Whether the result of an exercise-related injury or because of an underlying medical condition such as arthritis, stiff joints can be difficult to tolerate and live with. Because the space between joints is so compact, even a tiny bit of inflammation can have an outsized effect on mobility. Joint stiffness may be reduced over time as the injury heals and the inflammation subsides, although this may not always be the case, particularly in instances of arthritis. Some vitamins can help with reducing stiffness in joints, although chronically stiff joints and severe cases of swelling should be treated by a medical professional rather than through self-care.
A fat-soluble vitamin, vitamin A has a variety of important functions in the body. It aids in cell reproduction, is vital for healthy vision and helps maintain mucous membranes, not to mention helping produce scar tissue. Vitamin A is also an antioxidant, protecting the body's cells from environmental toxins and free radicals. A study in the "Proceedings of the Nutrition Society" argued that vitamin A has anti-inflammatory properties. This conclusion was supported by vitamin A's ability to reduce skin inflammation, as it is commonly used as an acne treatment. But the efficacy of vitamin A for more intense joint pain still requires further study. In the form of retinol, vitamin A is found in meat, eggs, poultry and milk products. As a beta-carotene, it is found in abundance in bright orange- and yellow-colored vegetables such as pumpkins and carrots.
Also known as pantothenic acid, vitamin B-5, a member of the B-vitamin complex, has demonstrated anti-inflammatory properties. In a small study, vitamin B-5 dosage was shown to alleviate some of the pain associated with rheumatoid arthritis, although this correlation requires further study. Like all B vitamins, vitamin B-5 helps create healthy tissues, including skin, hair and eyes. Whole grains, egg yolks, sweet potatoes and poultry are all excellent sources of vitamin B-5.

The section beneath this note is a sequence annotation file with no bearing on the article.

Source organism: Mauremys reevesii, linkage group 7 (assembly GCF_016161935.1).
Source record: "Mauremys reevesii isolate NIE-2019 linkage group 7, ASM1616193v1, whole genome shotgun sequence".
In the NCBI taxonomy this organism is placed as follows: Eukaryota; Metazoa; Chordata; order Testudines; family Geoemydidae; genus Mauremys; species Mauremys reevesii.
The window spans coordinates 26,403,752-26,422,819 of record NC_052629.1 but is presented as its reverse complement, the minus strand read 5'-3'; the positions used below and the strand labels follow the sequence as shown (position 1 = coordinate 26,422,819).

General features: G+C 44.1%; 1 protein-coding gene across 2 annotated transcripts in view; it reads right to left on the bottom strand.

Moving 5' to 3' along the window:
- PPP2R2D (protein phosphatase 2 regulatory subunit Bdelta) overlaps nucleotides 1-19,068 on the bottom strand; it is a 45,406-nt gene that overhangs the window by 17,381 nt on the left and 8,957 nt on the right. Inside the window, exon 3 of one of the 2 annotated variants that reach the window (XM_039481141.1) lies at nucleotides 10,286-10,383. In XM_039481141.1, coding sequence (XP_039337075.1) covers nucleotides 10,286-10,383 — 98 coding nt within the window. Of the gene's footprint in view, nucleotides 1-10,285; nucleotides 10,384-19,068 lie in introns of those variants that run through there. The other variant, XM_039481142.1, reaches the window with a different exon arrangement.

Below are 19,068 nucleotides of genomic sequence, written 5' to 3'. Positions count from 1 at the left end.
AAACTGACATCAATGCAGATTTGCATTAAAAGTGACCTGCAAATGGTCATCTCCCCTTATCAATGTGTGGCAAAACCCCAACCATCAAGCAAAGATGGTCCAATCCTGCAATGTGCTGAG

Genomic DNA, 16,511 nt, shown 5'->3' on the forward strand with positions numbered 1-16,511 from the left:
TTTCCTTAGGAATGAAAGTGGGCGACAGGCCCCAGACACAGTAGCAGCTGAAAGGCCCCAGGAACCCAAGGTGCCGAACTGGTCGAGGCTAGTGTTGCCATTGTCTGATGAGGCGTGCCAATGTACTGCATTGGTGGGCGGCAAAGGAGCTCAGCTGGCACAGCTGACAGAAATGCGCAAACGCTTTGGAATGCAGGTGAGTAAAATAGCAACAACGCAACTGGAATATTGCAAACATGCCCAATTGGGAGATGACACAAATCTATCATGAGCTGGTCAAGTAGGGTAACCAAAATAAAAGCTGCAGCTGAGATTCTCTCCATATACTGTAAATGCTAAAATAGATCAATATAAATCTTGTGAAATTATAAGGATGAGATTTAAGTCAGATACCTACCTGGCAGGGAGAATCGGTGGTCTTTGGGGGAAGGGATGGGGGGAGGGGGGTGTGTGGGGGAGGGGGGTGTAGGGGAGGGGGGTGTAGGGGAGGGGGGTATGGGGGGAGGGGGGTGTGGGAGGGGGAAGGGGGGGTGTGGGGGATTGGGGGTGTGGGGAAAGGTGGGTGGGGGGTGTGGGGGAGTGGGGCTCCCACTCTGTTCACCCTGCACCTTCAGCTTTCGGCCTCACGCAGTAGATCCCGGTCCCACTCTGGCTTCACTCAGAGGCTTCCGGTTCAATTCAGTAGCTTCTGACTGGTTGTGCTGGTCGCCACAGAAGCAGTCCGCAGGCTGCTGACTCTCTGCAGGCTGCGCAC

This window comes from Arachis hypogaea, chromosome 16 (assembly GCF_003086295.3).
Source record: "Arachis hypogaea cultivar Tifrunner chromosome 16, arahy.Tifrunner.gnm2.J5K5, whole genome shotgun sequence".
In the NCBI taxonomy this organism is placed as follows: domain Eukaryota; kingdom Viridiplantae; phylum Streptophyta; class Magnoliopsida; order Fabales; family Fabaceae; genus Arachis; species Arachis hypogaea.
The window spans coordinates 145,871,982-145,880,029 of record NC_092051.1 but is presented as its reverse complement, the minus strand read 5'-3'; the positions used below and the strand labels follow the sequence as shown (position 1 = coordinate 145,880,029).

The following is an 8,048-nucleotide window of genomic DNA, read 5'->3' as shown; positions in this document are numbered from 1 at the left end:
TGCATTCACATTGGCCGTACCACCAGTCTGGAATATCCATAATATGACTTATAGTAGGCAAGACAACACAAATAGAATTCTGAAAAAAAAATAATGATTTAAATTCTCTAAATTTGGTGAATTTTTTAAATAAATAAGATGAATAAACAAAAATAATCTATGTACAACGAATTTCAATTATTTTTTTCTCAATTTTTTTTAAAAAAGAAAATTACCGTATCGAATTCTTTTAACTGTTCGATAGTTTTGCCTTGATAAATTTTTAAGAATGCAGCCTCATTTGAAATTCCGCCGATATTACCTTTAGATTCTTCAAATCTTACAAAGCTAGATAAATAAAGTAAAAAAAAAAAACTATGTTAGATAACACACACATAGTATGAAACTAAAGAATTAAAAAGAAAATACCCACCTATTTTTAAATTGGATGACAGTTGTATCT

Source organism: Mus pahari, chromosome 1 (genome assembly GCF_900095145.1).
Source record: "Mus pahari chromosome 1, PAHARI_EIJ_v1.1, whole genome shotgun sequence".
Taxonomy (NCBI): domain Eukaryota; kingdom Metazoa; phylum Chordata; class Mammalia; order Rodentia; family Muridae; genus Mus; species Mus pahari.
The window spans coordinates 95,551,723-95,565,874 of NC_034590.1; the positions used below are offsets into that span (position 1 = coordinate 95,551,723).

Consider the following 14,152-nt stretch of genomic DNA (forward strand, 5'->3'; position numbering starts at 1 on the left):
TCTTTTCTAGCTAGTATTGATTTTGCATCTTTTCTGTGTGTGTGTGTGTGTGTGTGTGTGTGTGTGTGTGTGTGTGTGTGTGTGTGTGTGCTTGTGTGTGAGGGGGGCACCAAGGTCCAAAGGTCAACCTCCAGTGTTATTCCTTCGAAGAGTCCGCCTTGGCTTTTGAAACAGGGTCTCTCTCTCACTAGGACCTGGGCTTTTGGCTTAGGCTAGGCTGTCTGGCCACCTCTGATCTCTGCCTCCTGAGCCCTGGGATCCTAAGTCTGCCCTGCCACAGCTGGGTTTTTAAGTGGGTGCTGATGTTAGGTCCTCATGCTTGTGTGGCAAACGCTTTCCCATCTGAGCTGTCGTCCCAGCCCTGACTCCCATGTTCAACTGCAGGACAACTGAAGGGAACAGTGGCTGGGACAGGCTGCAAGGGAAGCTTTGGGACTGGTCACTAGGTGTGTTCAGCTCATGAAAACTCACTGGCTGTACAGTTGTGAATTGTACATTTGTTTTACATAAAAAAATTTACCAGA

Also known as ascorbic acid, vitamin C is an antioxidant, like vitamin A, and it also defends your cells from local toxins and free radicals. When paired with vitamin B-5, it has been shown to help speed up the healing process for wounds. Vitamin C is vital for collagen production, which is a basic component to cartilage. When cartilage becomes destroyed or worn down, it creates pressure on your joints and bones, creating inflammation and pain. Current studies show that people with diets high in vitamin C are less likely to suffer from osteoarthritis, although vitamin C is not known to treat or prevent this disease. Vitamin C is found in large quantities in all citrus fruits, as well as kiwis.
Glucosamine occurs naturally in the body and is found in abundance in joint fluid. Glucosamine can be found naturally in shellfish shells, or it can be chemically synthesized. The National Institute of Health rates glucosamine as likely effective for treating osteoarthritis. In addition to possibly relieving joint pain associated with osteoarthritis, glucosamine sulfate may also help prevent or slow down the progress of osteoarthritis damage in the joints. Glucosamine's benefits are not consistent, however, and some people may experience no relief or benefit at all.